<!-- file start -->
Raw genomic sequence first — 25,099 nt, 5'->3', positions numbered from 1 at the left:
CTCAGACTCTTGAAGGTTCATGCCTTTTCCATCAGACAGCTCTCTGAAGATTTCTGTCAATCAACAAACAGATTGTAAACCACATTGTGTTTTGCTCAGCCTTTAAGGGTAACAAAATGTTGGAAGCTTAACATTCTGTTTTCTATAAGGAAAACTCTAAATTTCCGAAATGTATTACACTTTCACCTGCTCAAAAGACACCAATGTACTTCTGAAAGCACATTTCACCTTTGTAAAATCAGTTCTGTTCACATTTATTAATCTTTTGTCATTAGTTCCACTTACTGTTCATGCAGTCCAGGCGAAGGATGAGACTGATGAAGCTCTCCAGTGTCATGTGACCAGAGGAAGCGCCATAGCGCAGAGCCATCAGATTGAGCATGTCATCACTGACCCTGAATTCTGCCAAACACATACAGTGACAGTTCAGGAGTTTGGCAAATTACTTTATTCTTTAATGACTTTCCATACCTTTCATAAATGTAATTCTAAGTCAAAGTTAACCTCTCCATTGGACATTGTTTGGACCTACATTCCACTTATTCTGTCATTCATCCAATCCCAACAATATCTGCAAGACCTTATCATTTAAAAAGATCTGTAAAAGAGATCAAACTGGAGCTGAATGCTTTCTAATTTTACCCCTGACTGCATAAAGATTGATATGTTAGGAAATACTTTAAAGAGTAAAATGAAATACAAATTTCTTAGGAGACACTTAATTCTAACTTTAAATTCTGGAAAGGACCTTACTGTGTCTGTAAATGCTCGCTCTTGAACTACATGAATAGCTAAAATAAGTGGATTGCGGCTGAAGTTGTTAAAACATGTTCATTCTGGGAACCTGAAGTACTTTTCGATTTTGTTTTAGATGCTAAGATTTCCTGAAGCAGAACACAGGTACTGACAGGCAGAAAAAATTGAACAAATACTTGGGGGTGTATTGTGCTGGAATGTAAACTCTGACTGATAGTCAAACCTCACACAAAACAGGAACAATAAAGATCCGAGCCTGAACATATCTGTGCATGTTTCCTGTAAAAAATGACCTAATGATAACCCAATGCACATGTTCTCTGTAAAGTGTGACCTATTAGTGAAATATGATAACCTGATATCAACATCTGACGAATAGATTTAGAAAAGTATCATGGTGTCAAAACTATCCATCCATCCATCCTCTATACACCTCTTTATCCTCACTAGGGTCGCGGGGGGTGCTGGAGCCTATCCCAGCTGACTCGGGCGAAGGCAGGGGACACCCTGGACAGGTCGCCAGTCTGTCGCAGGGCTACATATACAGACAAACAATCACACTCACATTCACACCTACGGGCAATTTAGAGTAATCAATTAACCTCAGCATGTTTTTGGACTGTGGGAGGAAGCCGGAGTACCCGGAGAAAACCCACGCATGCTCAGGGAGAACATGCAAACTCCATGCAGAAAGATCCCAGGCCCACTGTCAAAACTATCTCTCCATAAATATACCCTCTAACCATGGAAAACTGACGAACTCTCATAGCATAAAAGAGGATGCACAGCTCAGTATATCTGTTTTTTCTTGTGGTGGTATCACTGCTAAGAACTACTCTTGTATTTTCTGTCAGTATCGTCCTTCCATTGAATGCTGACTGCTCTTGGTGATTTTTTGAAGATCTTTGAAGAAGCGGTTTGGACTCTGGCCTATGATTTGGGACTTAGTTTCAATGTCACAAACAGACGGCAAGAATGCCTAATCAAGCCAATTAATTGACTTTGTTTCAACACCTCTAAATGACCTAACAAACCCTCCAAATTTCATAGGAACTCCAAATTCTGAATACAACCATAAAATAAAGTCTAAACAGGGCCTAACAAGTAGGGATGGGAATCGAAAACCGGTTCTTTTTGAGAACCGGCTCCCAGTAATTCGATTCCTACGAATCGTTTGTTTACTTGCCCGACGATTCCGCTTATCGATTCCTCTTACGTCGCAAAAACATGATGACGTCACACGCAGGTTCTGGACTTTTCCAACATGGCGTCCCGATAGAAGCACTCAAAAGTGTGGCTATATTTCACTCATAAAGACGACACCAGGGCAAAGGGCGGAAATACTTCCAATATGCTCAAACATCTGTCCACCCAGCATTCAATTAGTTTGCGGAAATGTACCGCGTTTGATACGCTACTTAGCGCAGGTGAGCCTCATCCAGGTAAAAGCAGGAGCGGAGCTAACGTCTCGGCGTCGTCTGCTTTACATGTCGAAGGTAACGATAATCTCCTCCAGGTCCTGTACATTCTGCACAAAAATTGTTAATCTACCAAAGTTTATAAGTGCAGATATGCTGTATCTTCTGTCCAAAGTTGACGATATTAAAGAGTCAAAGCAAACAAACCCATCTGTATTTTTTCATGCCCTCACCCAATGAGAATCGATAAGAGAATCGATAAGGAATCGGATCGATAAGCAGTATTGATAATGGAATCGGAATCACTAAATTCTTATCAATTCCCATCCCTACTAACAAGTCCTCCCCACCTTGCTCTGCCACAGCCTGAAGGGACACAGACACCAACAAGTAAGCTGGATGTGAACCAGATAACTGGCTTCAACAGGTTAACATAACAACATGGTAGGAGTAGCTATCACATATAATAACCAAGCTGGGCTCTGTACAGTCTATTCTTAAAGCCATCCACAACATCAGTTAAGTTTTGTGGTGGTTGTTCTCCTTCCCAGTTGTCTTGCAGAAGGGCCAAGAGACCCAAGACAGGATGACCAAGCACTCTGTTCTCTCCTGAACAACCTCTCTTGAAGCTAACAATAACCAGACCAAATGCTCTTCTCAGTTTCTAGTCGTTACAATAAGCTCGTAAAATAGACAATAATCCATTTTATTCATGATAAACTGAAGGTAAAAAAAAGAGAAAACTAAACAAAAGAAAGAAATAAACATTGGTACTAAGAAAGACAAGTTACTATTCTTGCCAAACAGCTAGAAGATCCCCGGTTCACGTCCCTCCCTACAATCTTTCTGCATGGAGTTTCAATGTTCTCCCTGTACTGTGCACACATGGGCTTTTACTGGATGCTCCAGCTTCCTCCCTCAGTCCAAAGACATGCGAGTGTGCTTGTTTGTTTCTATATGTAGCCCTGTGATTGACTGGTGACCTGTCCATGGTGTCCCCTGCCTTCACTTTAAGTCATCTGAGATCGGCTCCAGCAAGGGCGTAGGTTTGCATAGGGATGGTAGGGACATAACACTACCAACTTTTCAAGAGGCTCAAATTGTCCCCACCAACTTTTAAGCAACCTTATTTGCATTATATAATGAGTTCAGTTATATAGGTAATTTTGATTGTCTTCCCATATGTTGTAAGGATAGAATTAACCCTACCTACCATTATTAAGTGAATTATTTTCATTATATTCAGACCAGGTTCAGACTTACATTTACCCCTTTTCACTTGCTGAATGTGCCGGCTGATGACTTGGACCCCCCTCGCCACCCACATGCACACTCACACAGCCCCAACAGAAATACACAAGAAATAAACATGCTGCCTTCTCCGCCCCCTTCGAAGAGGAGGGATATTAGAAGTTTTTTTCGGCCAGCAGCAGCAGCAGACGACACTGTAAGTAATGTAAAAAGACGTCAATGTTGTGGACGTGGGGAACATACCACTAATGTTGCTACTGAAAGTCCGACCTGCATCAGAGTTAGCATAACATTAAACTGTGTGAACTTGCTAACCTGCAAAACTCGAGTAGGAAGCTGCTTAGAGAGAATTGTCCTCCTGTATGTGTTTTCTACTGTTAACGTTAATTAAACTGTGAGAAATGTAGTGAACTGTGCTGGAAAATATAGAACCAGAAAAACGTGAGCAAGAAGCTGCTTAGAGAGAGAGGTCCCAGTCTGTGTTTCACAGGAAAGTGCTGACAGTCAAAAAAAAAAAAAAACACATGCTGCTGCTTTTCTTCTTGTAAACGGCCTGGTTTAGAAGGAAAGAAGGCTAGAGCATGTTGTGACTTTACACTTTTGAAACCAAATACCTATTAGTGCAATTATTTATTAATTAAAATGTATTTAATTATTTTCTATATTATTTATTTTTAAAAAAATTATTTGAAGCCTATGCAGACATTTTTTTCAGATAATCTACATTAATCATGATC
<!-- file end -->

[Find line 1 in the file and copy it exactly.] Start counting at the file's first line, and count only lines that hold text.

Raw genomic sequence first — 25,099 nt, 5'->3', positions numbered from 1 at the left: